Form 990 should be requesting information that is consistent, comparable, reliable, verifiable, and objective. Currently, land conservation charities tax returns are not useful.

VI. Appraisers’ Issues

Publicized cases against promoters and appraisers are relatively few. The statute of limitations for the appraiser penalty case is three years from the later of the due date of the related return or the date the return was filed. Form 872 extending the time to assess tax for a return examined does not extend the appraiser penalty statute.

The Justice Department rarely prosecutes appraisers. In 2013 a federal court barred MAI-designated real estate appraiser Michael Ehrmann and his firm from preparing property appraisals for federal tax purposes. The complaint alleged that Ehrmann’s appraisals repeatedly overstated the value of CEs placed on historic properties, including the Book Cadillac Hotel in Detroit and the Powerhouse building in the Flats District of Cleveland. It was estimated that the amount of improper tax deductions attributable to his flawed appraisals could reach hundreds of millions of dollars. 40

Courts upheld an IRS administrative summons to Georgia appraiser Jim Clower for all CE appraisals he made. 41 If there are others, they are not named in press releases. Court orders are vague. 42

The IRS Office of Professional Responsibility reached a 2014 settlement with a group of appraisers in one firm, who agreed to a five-year suspension. They were accused of aiding in the understatement of federal tax liabilities by overvaluing facade easements for charitable donation purposes. 43 Unlike attorneys, CPAs, and enrolled agents, names of appraisers’ subject to OPR disciplinary sanctions never appear in the Internal Revenue Bulletin. 44

Some land trusts issue “comfort letters” promising a refund of the cash contribution and restoring title to the contributor if the anticipated favorable tax results are not achieved. In response to concerns one participant had, the National Architectural Trust sent a September 16, 2004, email stating:

The IRS notices to which you refer were prompted by recently exposed improprieties at the Nature Conservancy, the nation’s largest land conservation easement holding organization. The practice the IRS is concerned with here is when a non-profit acquires property, puts an easement on it and sells it for a reduced price plus a tax deductible charitable contribution. * * *

Thus far not a single donation made to the Trust has been disallowed by the IRS (400+ in New York City alone). 45

In 2011 the Justice Department obtained an injunction against Steven McClain and the Trust for Architectural Easements Inc. (formerly known as the National Architectural Trust). It had given inflated appraisals to taxpayers in Boston, New York City, Baltimore, and Washington to claim unwarranted charitable tax deductions for donations of facade CEs on historic buildings. Through 2008, the complaint alleged, the total value of facade easement tax deductions attributable to the trusts’ scheme exceeded $1.2 billion and the revenue lost though 2006 was $250 million.46

VII. Abuse Mitigation Efforts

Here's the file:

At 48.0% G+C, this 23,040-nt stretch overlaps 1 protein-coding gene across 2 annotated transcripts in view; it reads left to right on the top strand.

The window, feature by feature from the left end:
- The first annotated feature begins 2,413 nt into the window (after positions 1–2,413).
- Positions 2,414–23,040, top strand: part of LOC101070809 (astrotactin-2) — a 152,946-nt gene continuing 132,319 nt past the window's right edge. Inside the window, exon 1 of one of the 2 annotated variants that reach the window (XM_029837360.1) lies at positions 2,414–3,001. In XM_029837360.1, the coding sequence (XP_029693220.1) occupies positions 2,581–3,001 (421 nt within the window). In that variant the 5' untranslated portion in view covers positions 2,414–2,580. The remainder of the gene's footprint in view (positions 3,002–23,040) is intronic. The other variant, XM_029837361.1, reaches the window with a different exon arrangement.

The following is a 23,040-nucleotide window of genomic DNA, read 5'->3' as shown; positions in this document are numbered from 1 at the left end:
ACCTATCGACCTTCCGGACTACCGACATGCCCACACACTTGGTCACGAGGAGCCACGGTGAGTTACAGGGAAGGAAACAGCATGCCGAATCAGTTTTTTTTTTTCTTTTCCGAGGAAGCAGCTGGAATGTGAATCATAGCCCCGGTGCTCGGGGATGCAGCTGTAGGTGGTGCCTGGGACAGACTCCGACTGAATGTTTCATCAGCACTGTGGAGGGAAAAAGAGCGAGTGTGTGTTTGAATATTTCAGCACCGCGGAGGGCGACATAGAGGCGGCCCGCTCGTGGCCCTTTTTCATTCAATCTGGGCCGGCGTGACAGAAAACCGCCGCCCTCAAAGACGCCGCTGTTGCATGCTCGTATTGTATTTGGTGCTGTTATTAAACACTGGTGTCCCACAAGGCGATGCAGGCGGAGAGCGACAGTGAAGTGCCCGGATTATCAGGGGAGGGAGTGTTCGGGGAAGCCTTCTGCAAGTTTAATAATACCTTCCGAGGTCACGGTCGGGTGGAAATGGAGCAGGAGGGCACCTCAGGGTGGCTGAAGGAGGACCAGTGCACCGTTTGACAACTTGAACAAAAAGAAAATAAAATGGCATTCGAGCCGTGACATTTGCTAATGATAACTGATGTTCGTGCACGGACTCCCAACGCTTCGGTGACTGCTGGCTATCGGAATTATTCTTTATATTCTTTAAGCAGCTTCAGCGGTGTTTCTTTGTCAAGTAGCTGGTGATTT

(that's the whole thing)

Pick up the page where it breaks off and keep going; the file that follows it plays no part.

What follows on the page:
Absent significant new legislation restricting CEs and increasing the IRS enforcement budget, inflated CE valuations will continue to drain the treasury. Syndication is merely a symptom of the abuse potential. Bills proposing to limit the return to 2.5 times a partner’s investment would assure continued abuses by setting a safe harbor. 47 The root cause is the lack of curbs on donations motivated purely by tax rewards and a highest and best use standard that encourages overvaluation and rewards imagination.

The IRS recently made CE donations eligible for a pre-filing agreement (PFA). The PFA will address both the issue of deductibility and the issue of valuation. It allows the taxpayer and the IRS to resolve the issues before the tax return is filed.48

The IRS now treats syndicated CEs with a write-off 2.5 times the amount of the investor’s investment as a listed transaction, requiring filing of Form 8886, “Reportable Transaction Disclosure Statement,” and Form 8918, “Material Advisor Disclosure Statement.” 49 This high limit was trashed in Forbes, which argued that the limit should be much lower. 50 The IRS commissioner wrote Congress that in six months, this new requirement disclosed $217,067,598 of aggregate contributions from just 40 disclosures and that the IRS was processing 200 Forms 8886 and 5,500 Forms 8918.51 The House Appropriations Committee initially sought to prohibit the IRS from implementing or enforcing this 2.5 times standard retroactively. 52

A CE facade deduction of more than $10,000 is not allowed without paying the IRS a $500 filing fee. It must be filed and paid separately from the return that claims the deduction.53 By law, those fees must be spent on enforcement activities related to charitable contribution deductions for historic CEs. 54 This might raise around $1 million annually.

In 2006 Congress tightened requirements for historic building facade easements, including that the donee organization “has the resources to manage and enforce the restriction and a commitment to do so.” 55

Congress repealed the 1982 Tax Equity and Fiscal Responsibility Act audit rules for tax years beginning after 2017, replacing it with a complex IRS-friendly partnership audit regime. 56 Taxpayers may elect the new regime for pre-2018 years. 57